Joseph Kanon has a gripping, taut, thought-provoking new thriller out, Istanbul Passage. The best-selling author of The Good German has once again crafted a book full of moral and ethical inquiry with
excellent suspense and evocative period and location detail. Kanon portrays a time poised between World War II and the beginning of the Cold War, as well as the city eternally poised between Europe and Asia--the city known both as Istanbul and Constantinople as it has passed through history. It made me think of other cities and other lands known by several names: Beijing and Peking, Russia and the Soviet Union . . . Wait, those cases aren't the same at all! Time to take a look at place names.
Kanon's books make me want to say "If you like le Carré, you'll like Kanon," even though I hate such statements, and it might not even be true. Although, then again it might be. Both men are excellent writers and deal in similar themes and settings, and in Istanbul Passage the main character is even a spy, of sorts. And le Carré; he wrote about the Soviets and the Eastern Europeans of course. Not the Russians. Not until later. . .
Certainly Istanbul or Constantinople has long been a hotbed of spies and a setting for thrillers. Dame Agatha Christie wrote the incredibly famous Murder on the Orient Express in Istanbul, in Room 411 of the Pera Palace Hotel. Long before Hercule Poirot dined there, though, from 660 BCE to 330 CE, the place was called Byzantium, until the Roman emporor Constantine moved his capital east from Rome and established New Rome . . . which everyone called Constantinople, or the city of Constantine.
When the city fell to the Ottoman Turks, followers of Islam, on May 29, 1453, the new ruler immediately began referring to the city as Istanbul and changed the cathedral of Hagia Sophia into a huge mosque. (But some Europeans still called it Constantinople. Some called part of the city Stanbul. And exactly 559 years later, Istanbul Passage was published, on May 29, 2012. Premeditated history geek appeal, or eerie coincidence? . . .)
In 1930, Turkish authorities formally requested foreigners to use the name Istanbul when addressing mail to residents of the city. The mosque closed in 1931 and reopened as a museum four years later, part of Turkey's modernization efforts. And the intrigues continued; the city has been the setting for numerous thrillers, mysteries, and novels for decades, in addition to the popular song "Istanbul (Not Constantinople)," which includes the lyrics "Every gal in Constantinople/ Lives in Istanbul, not Constinople/ So if you've a date in Constantinople/ She'll be waiting in Istanbul."
One of the issues that besets careful writers and editors of period thrillers and mysteries is historical accuracy. When writing about a specific place at a specific time, what was that place called? As the above brief divagation makes clear, it can get very complicated.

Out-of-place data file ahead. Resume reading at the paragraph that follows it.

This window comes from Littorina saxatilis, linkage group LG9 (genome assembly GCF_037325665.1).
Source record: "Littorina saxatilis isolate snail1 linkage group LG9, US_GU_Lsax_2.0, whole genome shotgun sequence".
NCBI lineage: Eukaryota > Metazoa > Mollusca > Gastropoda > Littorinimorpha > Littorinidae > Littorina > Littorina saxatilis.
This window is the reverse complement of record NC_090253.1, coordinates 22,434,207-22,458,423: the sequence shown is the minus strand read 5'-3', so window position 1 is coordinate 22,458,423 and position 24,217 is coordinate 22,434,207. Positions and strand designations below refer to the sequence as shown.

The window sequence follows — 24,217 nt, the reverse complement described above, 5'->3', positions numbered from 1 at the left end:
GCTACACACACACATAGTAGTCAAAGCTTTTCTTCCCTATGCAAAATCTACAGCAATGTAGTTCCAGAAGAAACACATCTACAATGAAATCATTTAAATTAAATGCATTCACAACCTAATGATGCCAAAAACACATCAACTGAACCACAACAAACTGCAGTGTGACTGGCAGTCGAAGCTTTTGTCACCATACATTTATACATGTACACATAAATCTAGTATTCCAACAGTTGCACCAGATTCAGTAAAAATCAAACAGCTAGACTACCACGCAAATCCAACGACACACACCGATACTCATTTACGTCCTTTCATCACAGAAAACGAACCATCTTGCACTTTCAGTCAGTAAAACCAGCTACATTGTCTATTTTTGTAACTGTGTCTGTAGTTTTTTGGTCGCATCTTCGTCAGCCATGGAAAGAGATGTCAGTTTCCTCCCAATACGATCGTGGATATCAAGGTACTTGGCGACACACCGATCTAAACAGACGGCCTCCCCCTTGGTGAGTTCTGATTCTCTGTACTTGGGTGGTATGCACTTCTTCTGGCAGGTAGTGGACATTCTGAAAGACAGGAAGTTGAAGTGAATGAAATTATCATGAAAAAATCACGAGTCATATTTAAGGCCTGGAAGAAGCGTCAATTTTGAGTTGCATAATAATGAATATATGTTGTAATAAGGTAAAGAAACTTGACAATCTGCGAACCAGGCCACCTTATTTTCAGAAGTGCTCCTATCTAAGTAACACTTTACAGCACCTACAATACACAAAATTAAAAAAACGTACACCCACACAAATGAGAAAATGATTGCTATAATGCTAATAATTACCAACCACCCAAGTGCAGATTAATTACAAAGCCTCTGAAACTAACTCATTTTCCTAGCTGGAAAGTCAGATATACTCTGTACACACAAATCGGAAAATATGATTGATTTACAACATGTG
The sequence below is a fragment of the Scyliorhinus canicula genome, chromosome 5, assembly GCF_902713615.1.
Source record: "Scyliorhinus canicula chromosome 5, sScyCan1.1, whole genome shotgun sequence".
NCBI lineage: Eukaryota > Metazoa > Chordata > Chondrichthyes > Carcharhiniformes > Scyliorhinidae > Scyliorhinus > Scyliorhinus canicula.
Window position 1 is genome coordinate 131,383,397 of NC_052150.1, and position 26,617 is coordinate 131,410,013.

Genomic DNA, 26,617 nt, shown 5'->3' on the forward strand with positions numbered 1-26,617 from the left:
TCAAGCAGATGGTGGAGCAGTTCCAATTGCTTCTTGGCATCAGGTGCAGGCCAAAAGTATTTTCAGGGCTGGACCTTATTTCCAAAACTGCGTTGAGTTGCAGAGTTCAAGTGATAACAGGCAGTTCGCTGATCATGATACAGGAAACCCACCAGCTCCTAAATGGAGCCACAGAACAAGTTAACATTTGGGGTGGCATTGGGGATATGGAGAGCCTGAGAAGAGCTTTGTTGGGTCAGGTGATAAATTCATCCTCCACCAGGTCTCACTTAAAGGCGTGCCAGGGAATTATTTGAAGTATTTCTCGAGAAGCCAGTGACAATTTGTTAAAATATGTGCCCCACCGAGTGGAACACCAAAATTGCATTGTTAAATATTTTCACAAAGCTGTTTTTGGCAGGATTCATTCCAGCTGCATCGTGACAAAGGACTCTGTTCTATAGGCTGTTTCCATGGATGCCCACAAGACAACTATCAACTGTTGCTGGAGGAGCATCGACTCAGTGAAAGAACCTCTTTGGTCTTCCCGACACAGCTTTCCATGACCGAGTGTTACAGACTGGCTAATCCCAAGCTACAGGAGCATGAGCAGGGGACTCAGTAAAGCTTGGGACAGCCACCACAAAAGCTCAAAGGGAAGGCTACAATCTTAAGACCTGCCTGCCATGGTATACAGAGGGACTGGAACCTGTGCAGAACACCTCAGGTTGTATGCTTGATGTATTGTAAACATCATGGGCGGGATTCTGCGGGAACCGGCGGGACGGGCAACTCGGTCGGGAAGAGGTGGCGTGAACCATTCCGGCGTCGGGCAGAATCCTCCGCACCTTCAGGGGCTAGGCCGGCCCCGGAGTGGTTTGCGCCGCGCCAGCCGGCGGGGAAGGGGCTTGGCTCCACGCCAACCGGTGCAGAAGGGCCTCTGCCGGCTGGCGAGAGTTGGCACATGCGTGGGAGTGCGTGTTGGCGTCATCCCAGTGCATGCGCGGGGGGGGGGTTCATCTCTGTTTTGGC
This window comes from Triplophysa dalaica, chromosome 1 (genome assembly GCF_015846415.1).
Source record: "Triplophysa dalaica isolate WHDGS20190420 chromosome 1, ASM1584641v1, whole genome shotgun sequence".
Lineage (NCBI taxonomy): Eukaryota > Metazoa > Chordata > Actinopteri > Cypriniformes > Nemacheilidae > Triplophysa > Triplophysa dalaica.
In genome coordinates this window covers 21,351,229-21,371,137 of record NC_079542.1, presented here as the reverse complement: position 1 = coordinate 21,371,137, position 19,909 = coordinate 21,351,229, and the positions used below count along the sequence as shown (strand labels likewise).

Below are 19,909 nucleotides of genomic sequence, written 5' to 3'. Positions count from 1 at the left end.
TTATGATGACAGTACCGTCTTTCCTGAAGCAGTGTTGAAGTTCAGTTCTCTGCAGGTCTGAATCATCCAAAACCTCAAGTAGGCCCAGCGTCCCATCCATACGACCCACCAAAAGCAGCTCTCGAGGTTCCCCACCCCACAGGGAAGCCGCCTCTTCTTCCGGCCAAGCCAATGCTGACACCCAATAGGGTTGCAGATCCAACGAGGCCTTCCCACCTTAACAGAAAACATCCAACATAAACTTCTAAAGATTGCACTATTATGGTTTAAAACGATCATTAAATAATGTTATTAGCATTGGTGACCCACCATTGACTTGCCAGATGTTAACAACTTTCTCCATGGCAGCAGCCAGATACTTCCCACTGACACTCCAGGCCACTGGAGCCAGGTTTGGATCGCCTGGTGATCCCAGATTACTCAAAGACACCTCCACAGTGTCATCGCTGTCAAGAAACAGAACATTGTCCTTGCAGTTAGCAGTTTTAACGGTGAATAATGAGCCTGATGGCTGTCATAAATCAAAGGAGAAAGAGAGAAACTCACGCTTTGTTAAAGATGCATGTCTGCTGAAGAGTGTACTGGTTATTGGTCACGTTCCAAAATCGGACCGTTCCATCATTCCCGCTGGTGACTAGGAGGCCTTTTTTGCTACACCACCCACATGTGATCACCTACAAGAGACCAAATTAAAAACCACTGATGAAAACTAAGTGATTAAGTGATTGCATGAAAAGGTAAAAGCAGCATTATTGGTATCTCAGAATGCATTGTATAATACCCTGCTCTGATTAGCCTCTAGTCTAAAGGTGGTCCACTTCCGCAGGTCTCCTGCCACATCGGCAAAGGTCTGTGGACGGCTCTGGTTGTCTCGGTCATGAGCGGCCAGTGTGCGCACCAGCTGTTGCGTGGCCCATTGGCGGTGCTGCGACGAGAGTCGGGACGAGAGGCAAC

Sometimes it's simple: Beijing and Peking occupy the same spatial dimensions and location; the only thing that changed is the way that the Chinese characters are transliterated to the Roman alphabet.
Byzantium, Constantinople, and Istanbul all occupy roughly the same area, but of course over centuries borders change slightly as cities grow.
But not so with Russia and the USSR.
Recently an editor friend bemoaned an error in a manuscript he saw; the writer referred to the Cuban Missile Crisis, when the United States and Russia nearly came to nuclear war over missiles in Cuba. Except that never happened. The USA and the USSR, or the Soviet Union, were the antagonists in 1962.
From its founding in 1922 to its dissolution in 1991, the Soviet Union encompassed Russia--as well as the Ukraine, Byelorussia, Azerbaijan, and many other areas. The Russian Empire existed until the revolution of 1917. So . . . what if there's a novel set in that area between 1917 and 1922? Huh? Is it set in the Russian Empire? It can't properly be the USSR. . . .
Historical precision often matters to writers, editors, and readers. (Of course, sometimes it doesn't, in fiction that deliberately plays with convention.) But howling anachronisms can catapult a knowledgeable reader right out of an otherwise absorbing narrative and land them right back in their chair, checking references in books or on the web.
Luckily, Kanon's novel is set firmly in Istanbul, in 1945. But mysteries about how to deal with names at the intersection of time and place do exist. Maybe we can just think about them . . . in the Twilight Zone.
Want to keep up with my reviews and all of Barnes & Noble’s exclusive reviews, author interviews, videos, promotions, and more? Please follow us on Twitter: @BNBuzz!
Ellen Scordato has 25 years' book publishing experience as an editor, copy editor, proofreader, and managing editor. She's now a partner in The Stonesong Press, a nonfiction book producer and agency. In addition to her work at Stonesong, Ellen has taught grammar, punctuation, and style at the New School for more than 12 years in the English Language Studies department and taught English as a Second Language at Cabrini Immigrant Services and the College of Mount Saint Vincent Language Institute.
You must be a registered user to add a comment here. If you've already registered, please log in. If you haven't registered yet, please register and log in.